Difference between revisions of "Noetherian"

 
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We say that a ring <math>R</math> is left (right) noetherian if it is noetherian as a left (right) <math>R</math>-module. If <math>R</math> is both left and right noetherian, we call it simply noetherian.
 
We say that a ring <math>R</math> is left (right) noetherian if it is noetherian as a left (right) <math>R</math>-module. If <math>R</math> is both left and right noetherian, we call it simply noetherian.
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[[Category:Ring theory]]
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Revision as of 18:03, 9 September 2008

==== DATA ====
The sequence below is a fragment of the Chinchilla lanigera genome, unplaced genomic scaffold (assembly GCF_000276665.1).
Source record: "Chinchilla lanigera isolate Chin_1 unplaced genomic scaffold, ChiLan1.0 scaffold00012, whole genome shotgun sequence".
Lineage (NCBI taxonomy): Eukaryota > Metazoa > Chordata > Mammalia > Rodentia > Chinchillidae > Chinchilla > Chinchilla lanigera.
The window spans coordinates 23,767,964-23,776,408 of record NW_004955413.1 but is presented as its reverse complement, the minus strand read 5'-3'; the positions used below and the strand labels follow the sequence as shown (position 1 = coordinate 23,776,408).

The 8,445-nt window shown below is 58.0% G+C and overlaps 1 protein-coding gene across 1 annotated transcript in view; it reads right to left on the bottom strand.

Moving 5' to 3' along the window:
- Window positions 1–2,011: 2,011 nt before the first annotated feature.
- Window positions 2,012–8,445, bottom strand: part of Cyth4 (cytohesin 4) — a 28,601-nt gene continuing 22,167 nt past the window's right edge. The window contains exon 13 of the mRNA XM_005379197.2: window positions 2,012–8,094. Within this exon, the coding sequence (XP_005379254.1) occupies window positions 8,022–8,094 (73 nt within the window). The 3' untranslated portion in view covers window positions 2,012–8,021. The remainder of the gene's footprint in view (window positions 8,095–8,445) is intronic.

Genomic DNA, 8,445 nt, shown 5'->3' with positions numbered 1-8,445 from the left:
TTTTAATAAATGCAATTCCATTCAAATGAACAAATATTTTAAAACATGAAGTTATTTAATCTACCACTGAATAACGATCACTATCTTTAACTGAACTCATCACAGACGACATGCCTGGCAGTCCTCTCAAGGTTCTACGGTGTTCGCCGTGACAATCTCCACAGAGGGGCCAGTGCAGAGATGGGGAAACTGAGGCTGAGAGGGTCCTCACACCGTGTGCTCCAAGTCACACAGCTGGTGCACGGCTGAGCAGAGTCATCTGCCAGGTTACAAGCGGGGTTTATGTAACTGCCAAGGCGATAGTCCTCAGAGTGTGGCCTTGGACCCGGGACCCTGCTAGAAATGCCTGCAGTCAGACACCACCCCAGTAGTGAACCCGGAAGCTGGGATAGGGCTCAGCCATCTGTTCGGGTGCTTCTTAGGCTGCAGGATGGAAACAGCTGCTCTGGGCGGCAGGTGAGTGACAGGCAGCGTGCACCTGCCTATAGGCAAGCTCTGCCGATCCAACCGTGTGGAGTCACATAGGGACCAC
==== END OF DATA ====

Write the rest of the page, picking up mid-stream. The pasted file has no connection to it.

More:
Let $R$ be a ring and $M$ a left $R$-module. Then we say that $M$ is a noetherian module if it satisfies the following property, known as the ascending chain condition (ACC):

  • For any ascending chain $M_1\subseteq M_2\subseteq M_3\subseteq\cdots$ of submodules of $M$, there exists an integer $n$ so that $M_n=M_{n+1}=N_{n+2}=\cdots$ (i.e. the chain eventually terminates).

Theorem. The following conditions are equivalent for a left $R$-module:

(The second condition is also frequently used as the definition for noetherian.)

We also have right noetherian modules with the appropriate adjustments.

We say that a ring $R$ is left (right) noetherian if it is noetherian as a left (right) $R$-module. If $R$ is both left and right noetherian, we call it simply noetherian.

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